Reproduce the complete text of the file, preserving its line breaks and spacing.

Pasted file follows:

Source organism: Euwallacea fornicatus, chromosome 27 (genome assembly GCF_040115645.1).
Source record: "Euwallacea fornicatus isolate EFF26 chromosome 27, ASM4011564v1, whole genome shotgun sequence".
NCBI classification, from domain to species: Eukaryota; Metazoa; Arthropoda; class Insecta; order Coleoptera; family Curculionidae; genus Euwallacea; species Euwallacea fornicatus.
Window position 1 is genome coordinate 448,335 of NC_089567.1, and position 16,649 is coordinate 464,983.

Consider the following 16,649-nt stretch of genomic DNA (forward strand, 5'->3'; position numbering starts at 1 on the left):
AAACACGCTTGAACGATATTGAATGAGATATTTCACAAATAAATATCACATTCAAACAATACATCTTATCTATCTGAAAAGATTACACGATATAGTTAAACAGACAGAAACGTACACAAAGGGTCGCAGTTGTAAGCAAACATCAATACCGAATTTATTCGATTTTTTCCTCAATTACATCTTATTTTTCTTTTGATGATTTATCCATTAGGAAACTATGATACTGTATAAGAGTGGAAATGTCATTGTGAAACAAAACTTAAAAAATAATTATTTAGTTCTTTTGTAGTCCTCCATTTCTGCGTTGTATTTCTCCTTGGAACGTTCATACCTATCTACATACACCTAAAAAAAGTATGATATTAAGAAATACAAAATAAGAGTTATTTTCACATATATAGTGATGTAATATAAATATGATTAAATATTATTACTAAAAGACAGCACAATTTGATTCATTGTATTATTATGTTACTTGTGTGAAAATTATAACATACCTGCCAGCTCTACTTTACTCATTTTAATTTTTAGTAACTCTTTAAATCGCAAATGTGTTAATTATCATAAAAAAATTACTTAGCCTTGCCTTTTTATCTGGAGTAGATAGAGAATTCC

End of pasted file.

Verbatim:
Source organism: Euwallacea fornicatus, chromosome 27 (genome assembly GCF_040115645.1).
Source record: "Euwallacea fornicatus isolate EFF26 chromosome 27, ASM4011564v1, whole genome shotgun sequence".
NCBI classification, from domain to species: Eukaryota; Metazoa; Arthropoda; class Insecta; order Coleoptera; family Curculionidae; genus Euwallacea; species Euwallacea fornicatus.
Window position 1 is genome coordinate 448,335 of NC_089567.1, and position 16,649 is coordinate 464,983.

Consider the following 16,649-nt stretch of genomic DNA (forward strand, 5'->3'; position numbering starts at 1 on the left):
AAACACGCTTGAACGATATTGAATGAGATATTTCACAAATAAATATCACATTCAAACAATACATCTTATCTATCTGAAAAGATTACACGATATAGTTAAACAGACAGAAACGTACACAAAGGGTCGCAGTTGTAAGCAAACATCAATACCGAATTTATTCGATTTTTTCCTCAATTACATCTTATTTTTCTTTTGATGATTTATCCATTAGGAAACTATGATACTGTATAAGAGTGGAAATGTCATTGTGAAACAAAACTTAAAAAATAATTATTTAGTTCTTTTGTAGTCCTCCATTTCTGCGTTGTATTTCTCCTTGGAACGTTCATACCTATCTACATACACCTAAAAAAAGTATGATATTAAGAAATACAAAATAAGAGTTATTTTCACATATATAGTGATGTAATATAAATATGATTAAATATTATTACTAAAAGACAGCACAATTTGATTCATTGTATTATTATGTTACTTGTGTGAAAATTATAACATACCTGCCAGCTCTACTTTACTCATTTTAATTTTTAGTAACTCTTTAAATCGCAAATGTGTTAATTATCATAAAAAAATTACTTAGCCTTGCCTTTTTATCTGGAGTAGATAGAGAATTCC